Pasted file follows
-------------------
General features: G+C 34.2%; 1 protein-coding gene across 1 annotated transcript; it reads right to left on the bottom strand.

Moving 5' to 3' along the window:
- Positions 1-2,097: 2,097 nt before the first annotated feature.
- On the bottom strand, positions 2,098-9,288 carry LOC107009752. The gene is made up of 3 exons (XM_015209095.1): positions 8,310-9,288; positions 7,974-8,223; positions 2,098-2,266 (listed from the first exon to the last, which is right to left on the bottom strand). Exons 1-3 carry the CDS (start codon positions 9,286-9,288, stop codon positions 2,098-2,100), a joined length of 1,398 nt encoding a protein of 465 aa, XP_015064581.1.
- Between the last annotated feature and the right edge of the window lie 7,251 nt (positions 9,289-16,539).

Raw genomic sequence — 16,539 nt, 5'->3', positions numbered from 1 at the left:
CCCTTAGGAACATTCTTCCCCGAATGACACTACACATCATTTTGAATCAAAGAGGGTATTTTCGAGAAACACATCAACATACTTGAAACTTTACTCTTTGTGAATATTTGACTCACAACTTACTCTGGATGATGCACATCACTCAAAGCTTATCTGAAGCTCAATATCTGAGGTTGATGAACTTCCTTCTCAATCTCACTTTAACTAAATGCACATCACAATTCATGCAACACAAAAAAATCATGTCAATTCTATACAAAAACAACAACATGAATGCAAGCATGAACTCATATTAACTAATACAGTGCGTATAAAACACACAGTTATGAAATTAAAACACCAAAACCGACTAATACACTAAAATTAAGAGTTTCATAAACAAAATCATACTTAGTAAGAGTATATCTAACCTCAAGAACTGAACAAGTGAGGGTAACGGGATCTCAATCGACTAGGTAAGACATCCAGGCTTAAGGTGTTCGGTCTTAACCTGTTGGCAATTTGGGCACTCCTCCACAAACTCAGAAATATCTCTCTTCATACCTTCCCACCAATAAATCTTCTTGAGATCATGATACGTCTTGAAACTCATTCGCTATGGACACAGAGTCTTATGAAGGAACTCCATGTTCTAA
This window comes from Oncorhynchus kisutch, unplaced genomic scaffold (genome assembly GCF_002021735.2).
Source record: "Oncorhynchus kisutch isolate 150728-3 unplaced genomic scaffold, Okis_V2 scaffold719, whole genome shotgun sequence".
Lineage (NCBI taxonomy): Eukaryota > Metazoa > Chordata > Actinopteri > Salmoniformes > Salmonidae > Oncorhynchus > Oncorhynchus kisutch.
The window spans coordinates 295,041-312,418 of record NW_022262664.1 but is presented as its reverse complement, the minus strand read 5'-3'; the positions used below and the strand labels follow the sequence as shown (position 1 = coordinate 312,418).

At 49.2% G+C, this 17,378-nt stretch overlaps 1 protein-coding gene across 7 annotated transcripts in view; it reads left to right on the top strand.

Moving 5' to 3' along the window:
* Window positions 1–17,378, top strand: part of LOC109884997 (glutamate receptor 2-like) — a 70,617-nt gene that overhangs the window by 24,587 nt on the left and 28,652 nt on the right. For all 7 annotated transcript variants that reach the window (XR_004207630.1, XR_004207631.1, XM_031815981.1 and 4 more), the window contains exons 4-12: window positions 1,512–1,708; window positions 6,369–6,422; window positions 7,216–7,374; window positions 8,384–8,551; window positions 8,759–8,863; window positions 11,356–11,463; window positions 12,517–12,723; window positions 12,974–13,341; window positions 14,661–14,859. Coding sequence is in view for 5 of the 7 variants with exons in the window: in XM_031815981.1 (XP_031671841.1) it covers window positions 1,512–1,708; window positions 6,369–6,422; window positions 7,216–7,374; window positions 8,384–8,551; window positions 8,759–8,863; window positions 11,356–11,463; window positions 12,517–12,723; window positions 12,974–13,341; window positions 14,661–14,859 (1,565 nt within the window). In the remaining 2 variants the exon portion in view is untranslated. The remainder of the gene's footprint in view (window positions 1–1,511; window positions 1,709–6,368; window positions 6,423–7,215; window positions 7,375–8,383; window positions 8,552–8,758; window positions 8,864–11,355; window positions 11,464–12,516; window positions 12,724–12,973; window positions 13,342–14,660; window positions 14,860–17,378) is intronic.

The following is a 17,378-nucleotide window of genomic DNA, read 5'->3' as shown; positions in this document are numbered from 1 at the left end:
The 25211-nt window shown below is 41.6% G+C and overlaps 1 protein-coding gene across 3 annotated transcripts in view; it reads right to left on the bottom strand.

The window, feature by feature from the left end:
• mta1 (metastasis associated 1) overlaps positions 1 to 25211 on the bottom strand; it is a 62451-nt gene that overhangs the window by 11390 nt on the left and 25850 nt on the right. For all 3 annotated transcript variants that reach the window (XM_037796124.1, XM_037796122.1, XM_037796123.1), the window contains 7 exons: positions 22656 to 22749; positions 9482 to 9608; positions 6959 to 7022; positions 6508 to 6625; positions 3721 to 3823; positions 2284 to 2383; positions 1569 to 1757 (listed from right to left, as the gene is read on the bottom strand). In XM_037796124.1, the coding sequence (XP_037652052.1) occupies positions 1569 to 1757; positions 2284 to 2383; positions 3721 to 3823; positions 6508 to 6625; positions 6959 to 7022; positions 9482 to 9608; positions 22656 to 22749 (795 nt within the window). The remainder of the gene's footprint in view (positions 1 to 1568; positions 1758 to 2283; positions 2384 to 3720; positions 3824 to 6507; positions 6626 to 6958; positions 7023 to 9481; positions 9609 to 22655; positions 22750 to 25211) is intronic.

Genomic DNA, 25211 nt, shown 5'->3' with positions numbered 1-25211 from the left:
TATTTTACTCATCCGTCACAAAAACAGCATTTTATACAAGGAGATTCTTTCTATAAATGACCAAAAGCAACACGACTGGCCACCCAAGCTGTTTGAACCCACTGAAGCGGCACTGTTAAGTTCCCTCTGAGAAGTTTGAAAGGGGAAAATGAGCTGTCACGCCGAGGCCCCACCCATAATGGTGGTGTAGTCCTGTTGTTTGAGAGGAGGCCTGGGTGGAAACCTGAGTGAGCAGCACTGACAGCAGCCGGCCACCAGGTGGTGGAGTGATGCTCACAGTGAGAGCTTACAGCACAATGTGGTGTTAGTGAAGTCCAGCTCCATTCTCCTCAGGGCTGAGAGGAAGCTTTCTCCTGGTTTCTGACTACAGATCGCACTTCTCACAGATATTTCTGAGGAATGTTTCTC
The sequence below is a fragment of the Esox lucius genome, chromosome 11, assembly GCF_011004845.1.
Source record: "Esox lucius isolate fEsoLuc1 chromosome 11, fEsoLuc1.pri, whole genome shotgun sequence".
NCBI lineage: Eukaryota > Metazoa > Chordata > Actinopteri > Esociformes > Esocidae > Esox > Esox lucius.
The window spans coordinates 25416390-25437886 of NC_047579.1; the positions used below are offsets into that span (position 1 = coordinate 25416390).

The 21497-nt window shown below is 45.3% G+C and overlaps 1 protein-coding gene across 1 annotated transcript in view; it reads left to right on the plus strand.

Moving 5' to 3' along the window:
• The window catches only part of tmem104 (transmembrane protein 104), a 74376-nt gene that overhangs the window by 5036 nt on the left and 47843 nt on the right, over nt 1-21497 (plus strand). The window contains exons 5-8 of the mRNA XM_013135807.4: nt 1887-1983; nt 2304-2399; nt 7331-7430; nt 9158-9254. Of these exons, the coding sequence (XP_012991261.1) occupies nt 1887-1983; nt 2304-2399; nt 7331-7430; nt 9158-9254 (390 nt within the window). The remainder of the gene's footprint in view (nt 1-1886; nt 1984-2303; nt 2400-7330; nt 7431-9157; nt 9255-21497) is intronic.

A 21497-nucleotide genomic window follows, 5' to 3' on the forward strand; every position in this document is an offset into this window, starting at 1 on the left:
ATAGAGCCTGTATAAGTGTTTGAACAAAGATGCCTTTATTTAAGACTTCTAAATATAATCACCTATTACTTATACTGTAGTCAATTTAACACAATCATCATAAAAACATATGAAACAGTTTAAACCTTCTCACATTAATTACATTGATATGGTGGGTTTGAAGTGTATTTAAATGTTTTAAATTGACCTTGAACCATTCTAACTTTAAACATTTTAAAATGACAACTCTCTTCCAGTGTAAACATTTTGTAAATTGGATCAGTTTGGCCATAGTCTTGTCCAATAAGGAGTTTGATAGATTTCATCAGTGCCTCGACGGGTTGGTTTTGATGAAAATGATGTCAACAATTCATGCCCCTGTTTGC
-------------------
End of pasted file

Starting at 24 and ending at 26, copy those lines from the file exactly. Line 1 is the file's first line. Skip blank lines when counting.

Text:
The window spans coordinates 25416390-25437886 of NC_047579.1; the positions used below are offsets into that span (position 1 = coordinate 25416390).

The 21497-nt window shown below is 45.3% G+C and overlaps 1 protein-coding gene across 1 annotated transcript in view; it reads left to right on the plus strand.

Moving 5' to 3' along the window: